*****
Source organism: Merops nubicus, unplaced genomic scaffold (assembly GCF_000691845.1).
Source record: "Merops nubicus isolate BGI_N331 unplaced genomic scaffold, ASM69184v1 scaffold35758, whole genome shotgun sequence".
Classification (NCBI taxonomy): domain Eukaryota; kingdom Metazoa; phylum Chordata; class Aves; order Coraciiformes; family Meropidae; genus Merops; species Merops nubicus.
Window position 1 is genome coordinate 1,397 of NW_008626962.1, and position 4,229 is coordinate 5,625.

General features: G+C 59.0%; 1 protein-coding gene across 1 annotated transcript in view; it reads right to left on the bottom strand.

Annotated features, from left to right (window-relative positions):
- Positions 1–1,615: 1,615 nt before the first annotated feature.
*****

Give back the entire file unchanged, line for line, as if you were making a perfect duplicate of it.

Source organism: Merops nubicus, unplaced genomic scaffold (assembly GCF_000691845.1).
Source record: "Merops nubicus isolate BGI_N331 unplaced genomic scaffold, ASM69184v1 scaffold35758, whole genome shotgun sequence".
Classification (NCBI taxonomy): domain Eukaryota; kingdom Metazoa; phylum Chordata; class Aves; order Coraciiformes; family Meropidae; genus Merops; species Merops nubicus.
Window position 1 is genome coordinate 1,397 of NW_008626962.1, and position 4,229 is coordinate 5,625.

General features: G+C 59.0%; 1 protein-coding gene across 1 annotated transcript in view; it reads right to left on the bottom strand.

Annotated features, from left to right (window-relative positions):
- Positions 1–1,615: 1,615 nt before the first annotated feature.